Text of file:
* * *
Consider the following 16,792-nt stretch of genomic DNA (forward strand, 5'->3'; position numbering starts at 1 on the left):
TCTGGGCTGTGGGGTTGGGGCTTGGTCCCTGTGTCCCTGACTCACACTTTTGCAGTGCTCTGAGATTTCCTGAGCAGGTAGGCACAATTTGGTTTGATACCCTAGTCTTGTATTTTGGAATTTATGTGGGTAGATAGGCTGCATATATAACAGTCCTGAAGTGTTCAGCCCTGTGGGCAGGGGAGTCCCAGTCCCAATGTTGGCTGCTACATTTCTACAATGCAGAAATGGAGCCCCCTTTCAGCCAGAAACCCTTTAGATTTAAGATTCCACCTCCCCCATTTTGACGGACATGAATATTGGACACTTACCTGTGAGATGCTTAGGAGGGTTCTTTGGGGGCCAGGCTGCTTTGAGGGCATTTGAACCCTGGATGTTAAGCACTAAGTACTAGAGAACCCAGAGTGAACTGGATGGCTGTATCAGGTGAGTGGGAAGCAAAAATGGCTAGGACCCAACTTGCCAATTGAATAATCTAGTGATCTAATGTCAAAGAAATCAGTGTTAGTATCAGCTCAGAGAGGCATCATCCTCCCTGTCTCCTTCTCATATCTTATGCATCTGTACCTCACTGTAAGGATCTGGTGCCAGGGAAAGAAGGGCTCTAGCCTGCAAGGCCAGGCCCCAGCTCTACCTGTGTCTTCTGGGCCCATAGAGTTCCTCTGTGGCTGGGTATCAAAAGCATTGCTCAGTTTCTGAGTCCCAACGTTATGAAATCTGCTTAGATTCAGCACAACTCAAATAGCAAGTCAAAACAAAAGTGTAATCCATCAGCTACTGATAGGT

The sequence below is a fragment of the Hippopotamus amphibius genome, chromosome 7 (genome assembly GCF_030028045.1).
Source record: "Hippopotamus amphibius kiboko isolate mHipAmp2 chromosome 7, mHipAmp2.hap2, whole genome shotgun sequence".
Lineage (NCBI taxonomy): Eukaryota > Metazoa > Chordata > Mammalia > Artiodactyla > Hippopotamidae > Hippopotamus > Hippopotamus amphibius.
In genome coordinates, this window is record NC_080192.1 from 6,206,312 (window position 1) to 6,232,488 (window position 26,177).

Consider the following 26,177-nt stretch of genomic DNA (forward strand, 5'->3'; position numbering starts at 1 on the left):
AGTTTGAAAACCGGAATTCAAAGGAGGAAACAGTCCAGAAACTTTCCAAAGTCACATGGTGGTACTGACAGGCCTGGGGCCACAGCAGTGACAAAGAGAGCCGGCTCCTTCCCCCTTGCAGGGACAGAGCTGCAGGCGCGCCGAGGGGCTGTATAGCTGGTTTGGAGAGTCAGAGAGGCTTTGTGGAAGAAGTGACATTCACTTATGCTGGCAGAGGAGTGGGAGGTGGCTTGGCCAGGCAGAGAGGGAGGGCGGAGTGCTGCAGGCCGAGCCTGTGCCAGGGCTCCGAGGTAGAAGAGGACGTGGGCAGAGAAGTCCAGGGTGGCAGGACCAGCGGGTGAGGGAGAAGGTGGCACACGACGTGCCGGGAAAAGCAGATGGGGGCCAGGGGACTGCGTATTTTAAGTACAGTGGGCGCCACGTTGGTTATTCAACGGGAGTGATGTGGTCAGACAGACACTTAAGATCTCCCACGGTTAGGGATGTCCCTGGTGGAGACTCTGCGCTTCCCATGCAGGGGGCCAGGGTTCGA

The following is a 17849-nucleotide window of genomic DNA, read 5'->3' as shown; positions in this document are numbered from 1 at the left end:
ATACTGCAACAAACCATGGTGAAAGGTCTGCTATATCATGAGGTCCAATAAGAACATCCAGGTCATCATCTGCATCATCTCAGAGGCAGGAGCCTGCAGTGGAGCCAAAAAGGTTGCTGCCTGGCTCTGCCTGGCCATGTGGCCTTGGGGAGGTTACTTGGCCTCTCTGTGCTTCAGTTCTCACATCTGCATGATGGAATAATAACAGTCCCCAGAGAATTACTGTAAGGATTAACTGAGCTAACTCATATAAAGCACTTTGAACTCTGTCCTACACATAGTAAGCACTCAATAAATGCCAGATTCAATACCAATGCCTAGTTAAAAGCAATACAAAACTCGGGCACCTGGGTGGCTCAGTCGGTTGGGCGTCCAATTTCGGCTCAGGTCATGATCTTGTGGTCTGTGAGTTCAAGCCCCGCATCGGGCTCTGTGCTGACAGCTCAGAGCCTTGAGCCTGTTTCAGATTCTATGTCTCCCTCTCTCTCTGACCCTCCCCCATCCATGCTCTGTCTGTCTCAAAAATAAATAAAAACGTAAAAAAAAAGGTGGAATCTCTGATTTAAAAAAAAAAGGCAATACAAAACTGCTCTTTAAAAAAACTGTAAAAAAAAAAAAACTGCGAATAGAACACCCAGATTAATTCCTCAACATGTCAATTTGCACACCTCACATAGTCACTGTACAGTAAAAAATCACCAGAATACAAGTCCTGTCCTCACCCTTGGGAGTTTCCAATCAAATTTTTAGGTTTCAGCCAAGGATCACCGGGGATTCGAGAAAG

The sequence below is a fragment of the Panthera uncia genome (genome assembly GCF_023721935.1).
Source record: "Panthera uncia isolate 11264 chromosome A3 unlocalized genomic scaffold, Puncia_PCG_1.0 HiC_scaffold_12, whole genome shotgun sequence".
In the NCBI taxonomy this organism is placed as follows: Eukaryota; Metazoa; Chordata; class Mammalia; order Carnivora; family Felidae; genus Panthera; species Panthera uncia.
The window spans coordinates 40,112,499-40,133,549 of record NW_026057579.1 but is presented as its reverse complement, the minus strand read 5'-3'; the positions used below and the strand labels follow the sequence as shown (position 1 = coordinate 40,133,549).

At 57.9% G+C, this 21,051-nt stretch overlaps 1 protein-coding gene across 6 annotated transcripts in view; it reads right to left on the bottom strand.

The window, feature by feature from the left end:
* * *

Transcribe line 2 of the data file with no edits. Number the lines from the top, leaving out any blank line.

TCTGGGCTGTGGGGTTGGGGCTTGGTCCCTGTGTCCCTGACTCACACTTTTGCAGTGCTCTGAGATTTCCTGAGCAGGTAGGCACAATTTGGTTTGATACCCTAGTCTTGTATTTTGGAATTTATGTGGGTAGATAGGCTGCATATATAACAGTCCTGAAGTGTTCAGCCCTGTGGGCAGGGGAGTCCCAGTCCCAATGTTGGCTGCTACATTTCTACAATGCAGAAATGGAGCCCCCTTTCAGCCAGAAACCCTTTAGATTTAAGATTCCACCTCCCCCATTTTGACGGACATGAATATTGGACACTTACCTGTGAGATGCTTAGGAGGGTTCTTTGGGGGCCAGGCTGCTTTGAGGGCATTTGAACCCTGGATGTTAAGCACTAAGTACTAGAGAACCCAGAGTGAACTGGATGGCTGTATCAGGTGAGTGGGAAGCAAAAATGGCTAGGACCCAACTTGCCAATTGAATAATCTAGTGATCTAATGTCAAAGAAATCAGTGTTAGTATCAGCTCAGAGAGGCATCATCCTCCCTGTCTCCTTCTCATATCTTATGCATCTGTACCTCACTGTAAGGATCTGGTGCCAGGGAAAGAAGGGCTCTAGCCTGCAAGGCCAGGCCCCAGCTCTACCTGTGTCTTCTGGGCCCATAGAGTTCCTCTGTGGCTGGGTATCAAAAGCATTGCTCAGTTTCTGAGTCCCAACGTTATGAAATCTGCTTAGATTCAGCACAACTCAAATAGCAAGTCAAAACAAAAGTGTAATCCATCAGCTACTGATAGGT